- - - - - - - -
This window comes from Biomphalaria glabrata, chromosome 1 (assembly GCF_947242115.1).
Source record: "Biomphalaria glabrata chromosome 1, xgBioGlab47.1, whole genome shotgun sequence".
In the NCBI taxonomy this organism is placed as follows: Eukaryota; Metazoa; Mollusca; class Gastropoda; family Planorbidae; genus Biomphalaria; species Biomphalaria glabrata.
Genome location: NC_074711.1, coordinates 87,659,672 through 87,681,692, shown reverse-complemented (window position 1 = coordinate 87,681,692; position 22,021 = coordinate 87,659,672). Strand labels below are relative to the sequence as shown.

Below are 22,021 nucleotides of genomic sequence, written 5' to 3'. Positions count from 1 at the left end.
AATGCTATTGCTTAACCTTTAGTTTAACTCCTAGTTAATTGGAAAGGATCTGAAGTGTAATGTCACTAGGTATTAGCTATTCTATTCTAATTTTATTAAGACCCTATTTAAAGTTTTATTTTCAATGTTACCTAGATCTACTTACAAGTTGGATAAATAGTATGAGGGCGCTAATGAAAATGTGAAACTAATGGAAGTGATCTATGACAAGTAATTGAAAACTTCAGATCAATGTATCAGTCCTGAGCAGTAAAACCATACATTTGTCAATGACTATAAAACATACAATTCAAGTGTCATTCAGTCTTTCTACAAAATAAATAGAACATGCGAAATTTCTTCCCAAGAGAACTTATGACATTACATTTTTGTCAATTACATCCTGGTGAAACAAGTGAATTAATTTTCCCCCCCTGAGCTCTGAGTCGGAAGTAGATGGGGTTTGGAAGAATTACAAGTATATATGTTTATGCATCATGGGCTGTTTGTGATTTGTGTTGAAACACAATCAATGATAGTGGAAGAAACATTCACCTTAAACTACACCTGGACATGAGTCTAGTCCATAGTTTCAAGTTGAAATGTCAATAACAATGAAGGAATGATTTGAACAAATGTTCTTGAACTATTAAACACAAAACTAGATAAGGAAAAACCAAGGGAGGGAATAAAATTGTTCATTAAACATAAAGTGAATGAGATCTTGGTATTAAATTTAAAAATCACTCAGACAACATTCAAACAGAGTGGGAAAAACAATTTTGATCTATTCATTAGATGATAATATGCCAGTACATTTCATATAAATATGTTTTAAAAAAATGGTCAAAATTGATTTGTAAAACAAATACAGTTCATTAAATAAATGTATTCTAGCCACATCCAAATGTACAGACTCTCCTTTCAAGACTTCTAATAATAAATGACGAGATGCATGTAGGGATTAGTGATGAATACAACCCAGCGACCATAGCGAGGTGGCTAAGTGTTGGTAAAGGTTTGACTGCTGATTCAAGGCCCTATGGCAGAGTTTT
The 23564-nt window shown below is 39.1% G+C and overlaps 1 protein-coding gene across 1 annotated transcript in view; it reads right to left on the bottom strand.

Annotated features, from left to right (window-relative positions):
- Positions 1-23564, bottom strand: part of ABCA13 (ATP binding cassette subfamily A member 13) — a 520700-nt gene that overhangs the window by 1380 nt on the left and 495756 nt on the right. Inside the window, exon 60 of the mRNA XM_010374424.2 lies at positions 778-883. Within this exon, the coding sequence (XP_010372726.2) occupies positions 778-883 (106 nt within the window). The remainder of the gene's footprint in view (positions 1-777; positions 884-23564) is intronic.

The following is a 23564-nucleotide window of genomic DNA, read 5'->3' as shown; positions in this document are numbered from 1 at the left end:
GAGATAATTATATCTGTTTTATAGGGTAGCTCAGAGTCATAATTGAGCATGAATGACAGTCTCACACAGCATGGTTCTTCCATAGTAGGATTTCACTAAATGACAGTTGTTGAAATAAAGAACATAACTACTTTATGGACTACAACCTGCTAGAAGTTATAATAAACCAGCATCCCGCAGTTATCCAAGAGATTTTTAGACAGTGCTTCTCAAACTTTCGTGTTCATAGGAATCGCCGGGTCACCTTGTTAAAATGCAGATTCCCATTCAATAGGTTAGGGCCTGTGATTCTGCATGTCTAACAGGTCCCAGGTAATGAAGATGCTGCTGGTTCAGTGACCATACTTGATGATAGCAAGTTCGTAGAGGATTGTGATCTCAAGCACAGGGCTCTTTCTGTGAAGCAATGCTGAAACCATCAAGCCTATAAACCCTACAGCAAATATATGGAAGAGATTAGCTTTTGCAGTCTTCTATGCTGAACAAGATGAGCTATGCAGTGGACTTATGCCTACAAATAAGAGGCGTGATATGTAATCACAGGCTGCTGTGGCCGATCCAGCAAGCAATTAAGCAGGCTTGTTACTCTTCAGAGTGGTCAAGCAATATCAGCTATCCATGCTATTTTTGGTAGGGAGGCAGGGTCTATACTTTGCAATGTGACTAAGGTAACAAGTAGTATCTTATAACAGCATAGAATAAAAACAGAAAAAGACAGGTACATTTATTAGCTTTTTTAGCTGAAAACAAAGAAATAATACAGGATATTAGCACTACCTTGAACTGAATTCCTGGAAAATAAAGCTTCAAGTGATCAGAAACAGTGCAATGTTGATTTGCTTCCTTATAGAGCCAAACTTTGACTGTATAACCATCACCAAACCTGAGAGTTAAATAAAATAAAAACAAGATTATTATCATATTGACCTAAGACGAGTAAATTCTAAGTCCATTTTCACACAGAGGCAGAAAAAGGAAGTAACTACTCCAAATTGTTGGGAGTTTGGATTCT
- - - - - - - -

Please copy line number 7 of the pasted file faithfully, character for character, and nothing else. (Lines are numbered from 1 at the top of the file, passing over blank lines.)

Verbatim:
The 23564-nt window shown below is 39.1% G+C and overlaps 1 protein-coding gene across 1 annotated transcript in view; it reads right to left on the bottom strand.